16. "Feeling Good" - Nina Simone

Original Artist: From the Musical "The Roar of the Greasepaint – The Smell of the Crowd"

"Feeling Good" is a song that Nina Simone made famous with her 1965 recording for the album I Put a Spell on You. Originally written by Anthony Newley and Leslie Bricusse for the 1964 musical The Roar of the Greasepaint – The Smell of the Crowd, the song was first performed by Cy Grant. Simone's version, arranged and produced by Hal Mooney, transformed the song into a powerful anthem of liberation and joy. Although it was not released as a single at the time, it gained popularity decades later, particularly after being featured in a 1994 British Volkswagen commercial, which led to its release as a single and a peak at No. 40 on the UK Singles Chart. Simone's rendition has been widely covered and sampled by artists across various genres, including Michael Bublé, Muse, and Avicii. The song's enduring appeal lies in its uplifting message and Simone's emotive delivery, which have made it a favorite in films, television shows, and commercials. "Feeling Good" continues to be celebrated as one of Simone's most iconic performances, highlighting her ability to convey deep emotion and resilience through her music.

17. "Superstition" - Stevie Wonder

Original Artist: Intended for Jeff Beck

"Superstition" is one of Stevie Wonder's most iconic songs, released on October 24, 1972, as the lead single from his fifteenth studio album, Talking Book. The song, written and produced by Wonder, features a distinctive Clavinet riff and explores the negative effects of superstitions. It became Wonder's first number-one single since "Fingertips, Pt. 2" in 1963, topping the Billboard Hot 100 in January 1973. The song also earned Wonder two Grammy Awards for Best Rhythm & Blues Song and Best R&B Vocal Performance, Male. Interestingly, "Superstition" was initially intended for guitarist Jeff Beck, who played on another track from the Talking Book album. However, Berry Gordy, the head of Motown, insisted that Wonder release it himself, believing it would be a hit. The song's success solidified Wonder's place as a leading figure in R&B and popular music. "Superstition" has been covered by numerous artists, including Stevie Ray Vaughan, and remains a staple of Wonder's live performances. Its influence extends beyond music, having been featured in various commercials and films, and it continues to be celebrated as one of the greatest songs of all time.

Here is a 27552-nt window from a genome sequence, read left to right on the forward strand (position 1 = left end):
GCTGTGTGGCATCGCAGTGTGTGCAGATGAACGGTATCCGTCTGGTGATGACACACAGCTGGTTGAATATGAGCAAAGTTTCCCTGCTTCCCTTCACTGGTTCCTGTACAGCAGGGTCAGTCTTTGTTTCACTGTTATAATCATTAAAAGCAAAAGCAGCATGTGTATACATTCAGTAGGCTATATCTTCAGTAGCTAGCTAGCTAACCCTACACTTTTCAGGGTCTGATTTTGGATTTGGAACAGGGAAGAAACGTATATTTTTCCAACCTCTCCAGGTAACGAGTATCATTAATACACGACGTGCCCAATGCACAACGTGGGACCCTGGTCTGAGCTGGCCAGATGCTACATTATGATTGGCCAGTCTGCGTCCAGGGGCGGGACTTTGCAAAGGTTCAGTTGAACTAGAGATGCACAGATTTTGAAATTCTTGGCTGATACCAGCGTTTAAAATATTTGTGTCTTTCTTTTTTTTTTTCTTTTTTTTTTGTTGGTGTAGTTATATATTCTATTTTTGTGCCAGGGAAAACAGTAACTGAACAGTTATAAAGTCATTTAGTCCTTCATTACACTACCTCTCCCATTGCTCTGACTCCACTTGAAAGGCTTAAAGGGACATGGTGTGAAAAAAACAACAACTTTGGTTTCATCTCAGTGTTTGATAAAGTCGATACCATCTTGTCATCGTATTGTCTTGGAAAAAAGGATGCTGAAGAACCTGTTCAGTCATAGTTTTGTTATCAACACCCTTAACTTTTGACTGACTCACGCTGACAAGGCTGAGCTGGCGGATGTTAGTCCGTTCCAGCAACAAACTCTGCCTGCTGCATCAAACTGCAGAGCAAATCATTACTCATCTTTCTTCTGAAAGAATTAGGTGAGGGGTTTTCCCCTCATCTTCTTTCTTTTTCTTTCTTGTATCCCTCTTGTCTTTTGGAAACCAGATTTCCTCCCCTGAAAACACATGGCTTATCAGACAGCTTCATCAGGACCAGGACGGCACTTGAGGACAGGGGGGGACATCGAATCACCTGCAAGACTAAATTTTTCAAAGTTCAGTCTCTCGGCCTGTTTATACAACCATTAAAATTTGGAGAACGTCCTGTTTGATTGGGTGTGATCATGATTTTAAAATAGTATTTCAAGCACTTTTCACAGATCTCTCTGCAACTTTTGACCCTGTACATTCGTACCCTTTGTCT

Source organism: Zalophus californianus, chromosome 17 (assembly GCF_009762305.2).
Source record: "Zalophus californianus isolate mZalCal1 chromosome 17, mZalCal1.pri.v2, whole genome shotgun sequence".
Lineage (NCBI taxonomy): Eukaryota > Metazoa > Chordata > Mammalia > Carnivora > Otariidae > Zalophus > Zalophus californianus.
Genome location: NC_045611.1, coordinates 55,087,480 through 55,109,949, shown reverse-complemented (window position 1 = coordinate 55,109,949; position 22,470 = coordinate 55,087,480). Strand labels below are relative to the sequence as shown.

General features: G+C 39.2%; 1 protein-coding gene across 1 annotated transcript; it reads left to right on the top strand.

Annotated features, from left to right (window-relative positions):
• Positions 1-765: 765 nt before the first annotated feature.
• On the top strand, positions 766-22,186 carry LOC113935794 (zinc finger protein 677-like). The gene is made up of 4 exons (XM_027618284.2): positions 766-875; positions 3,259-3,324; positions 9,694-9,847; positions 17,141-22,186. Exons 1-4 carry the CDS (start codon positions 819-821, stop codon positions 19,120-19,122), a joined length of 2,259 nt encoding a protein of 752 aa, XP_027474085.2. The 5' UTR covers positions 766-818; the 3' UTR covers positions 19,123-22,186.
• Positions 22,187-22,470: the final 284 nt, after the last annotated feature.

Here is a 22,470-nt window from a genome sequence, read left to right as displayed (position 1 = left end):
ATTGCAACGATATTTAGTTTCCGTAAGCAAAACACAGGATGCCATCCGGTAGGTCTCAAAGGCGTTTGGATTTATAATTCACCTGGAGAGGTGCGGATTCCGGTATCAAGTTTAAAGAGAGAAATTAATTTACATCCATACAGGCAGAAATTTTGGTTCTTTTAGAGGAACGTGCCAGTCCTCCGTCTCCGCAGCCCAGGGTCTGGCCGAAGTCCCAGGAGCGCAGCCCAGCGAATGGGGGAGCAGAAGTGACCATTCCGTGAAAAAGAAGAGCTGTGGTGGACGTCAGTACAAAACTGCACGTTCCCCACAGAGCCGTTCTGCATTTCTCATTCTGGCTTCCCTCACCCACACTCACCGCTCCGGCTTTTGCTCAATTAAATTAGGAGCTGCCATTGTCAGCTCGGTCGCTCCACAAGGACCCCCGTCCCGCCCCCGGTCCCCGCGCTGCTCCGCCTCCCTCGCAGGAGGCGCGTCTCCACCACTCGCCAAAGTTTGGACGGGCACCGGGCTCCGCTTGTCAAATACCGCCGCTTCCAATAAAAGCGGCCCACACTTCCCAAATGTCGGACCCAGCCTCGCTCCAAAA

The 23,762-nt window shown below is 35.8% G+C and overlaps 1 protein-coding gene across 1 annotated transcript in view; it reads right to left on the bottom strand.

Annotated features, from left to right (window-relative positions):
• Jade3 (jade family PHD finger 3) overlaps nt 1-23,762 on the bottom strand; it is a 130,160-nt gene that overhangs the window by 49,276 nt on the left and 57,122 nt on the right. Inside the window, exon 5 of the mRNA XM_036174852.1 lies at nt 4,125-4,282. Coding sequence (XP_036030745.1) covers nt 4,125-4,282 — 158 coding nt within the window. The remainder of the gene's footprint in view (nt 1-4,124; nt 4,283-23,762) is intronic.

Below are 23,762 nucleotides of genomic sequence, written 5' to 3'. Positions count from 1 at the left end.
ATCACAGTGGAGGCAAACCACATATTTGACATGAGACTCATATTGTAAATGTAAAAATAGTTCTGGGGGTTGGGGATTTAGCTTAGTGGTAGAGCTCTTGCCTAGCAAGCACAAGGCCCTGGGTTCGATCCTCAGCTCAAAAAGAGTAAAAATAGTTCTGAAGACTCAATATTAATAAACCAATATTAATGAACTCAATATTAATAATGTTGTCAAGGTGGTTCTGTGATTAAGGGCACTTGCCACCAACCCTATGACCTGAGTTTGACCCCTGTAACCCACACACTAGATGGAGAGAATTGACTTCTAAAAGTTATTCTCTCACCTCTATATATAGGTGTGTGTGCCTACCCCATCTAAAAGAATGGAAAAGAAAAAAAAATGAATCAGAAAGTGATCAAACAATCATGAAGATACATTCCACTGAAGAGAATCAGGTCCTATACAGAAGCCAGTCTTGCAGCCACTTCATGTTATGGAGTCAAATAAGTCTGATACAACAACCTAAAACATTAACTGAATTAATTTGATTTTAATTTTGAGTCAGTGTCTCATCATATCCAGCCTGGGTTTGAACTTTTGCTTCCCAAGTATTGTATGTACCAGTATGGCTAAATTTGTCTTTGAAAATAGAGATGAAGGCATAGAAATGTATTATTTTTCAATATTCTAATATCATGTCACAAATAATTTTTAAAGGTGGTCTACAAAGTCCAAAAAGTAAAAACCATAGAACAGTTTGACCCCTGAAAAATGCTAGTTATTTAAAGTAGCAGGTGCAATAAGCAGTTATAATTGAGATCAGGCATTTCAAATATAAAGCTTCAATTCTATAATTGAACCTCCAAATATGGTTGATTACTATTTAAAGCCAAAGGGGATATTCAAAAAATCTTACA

18. "Ring of Fire" - Johnny Cash

Original Artist: Anita Carter

"Ring of Fire" is one of Johnny Cash's most famous songs, released in 1963 on his compilation album Ring of Fire: The Best of Johnny Cash. The song was written by June Carter Cash and Merle Kilgore and was originally recorded by June's sister, Anita Carter, in 1962. Cash's version, featuring mariachi-style horns and his signature "boom-chicka-boom" rhythm, became a massive hit, topping the country charts for seven weeks. The song's lyrics describe the intense emotions of falling in love, using the metaphor of a "ring of fire." Cash claimed that the idea to add the distinctive horns came to him in a dream. "Ring of Fire" has been covered by numerous artists, including Eric Burdon & the Animals and Social Distortion, and remains a staple of Cash's discography. The song was inducted into the Grammy Hall of Fame in 1999 and has been recognized as one of the greatest country songs of all time by both Rolling Stone and Country Music Television. Its enduring popularity is a testament to Cash's influence on country music and his ability to connect with audiences through his heartfelt performances.

These songs have become so iconic in their covered versions that many people are unaware they were originally performed by other artists. Next time you hear these tunes, you’ll know the hidden stories behind them.

Stay connected and stylish with more insights from the vibrant world music at Woke Waves Magazine.

#MusicCovers #HiddenGems #GenZMusic #IconicSongs #WokeWaves

May 30, 2024